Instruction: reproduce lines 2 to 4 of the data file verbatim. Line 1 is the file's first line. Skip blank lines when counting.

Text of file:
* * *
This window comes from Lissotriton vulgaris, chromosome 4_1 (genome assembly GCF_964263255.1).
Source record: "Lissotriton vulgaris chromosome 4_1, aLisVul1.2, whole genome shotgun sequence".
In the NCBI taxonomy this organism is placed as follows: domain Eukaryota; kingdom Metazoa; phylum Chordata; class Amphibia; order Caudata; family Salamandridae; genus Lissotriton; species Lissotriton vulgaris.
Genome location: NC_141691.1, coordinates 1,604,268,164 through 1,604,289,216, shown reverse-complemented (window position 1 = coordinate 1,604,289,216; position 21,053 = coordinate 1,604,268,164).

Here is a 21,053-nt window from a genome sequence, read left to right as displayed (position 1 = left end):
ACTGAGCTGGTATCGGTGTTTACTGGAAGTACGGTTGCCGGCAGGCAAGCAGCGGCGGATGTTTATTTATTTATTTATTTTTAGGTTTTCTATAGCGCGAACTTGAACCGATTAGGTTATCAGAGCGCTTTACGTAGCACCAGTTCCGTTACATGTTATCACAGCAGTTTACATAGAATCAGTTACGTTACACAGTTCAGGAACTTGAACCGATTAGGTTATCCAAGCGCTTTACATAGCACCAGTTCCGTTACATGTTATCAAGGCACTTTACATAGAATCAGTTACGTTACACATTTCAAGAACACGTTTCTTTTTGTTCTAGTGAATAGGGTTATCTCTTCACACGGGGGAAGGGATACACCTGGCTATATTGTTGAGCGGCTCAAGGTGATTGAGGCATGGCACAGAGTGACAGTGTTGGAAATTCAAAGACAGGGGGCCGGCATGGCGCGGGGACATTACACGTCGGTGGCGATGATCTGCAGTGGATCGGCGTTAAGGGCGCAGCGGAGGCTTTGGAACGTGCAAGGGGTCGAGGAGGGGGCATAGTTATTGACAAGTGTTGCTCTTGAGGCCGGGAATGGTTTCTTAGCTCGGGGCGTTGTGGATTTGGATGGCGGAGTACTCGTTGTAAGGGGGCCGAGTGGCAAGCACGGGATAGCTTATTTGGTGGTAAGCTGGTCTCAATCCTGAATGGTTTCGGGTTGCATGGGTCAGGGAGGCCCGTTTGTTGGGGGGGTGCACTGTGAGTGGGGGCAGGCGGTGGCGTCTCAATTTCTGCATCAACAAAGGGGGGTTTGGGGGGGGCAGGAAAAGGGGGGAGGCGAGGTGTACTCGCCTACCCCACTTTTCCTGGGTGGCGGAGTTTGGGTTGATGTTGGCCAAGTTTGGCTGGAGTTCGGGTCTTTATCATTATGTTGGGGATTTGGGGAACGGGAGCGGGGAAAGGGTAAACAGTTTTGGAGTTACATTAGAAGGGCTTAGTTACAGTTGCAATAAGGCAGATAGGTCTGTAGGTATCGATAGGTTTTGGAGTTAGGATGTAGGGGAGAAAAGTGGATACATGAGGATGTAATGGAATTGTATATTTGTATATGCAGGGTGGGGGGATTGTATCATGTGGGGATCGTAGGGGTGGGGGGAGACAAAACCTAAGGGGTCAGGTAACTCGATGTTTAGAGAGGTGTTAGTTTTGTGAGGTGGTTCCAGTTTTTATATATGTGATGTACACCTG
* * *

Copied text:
Source record: "Lissotriton vulgaris chromosome 4_1, aLisVul1.2, whole genome shotgun sequence".
In the NCBI taxonomy this organism is placed as follows: domain Eukaryota; kingdom Metazoa; phylum Chordata; class Amphibia; order Caudata; family Salamandridae; genus Lissotriton; species Lissotriton vulgaris.
Genome location: NC_141691.1, coordinates 1,604,268,164 through 1,604,289,216, shown reverse-complemented (window position 1 = coordinate 1,604,289,216; position 21,053 = coordinate 1,604,268,164).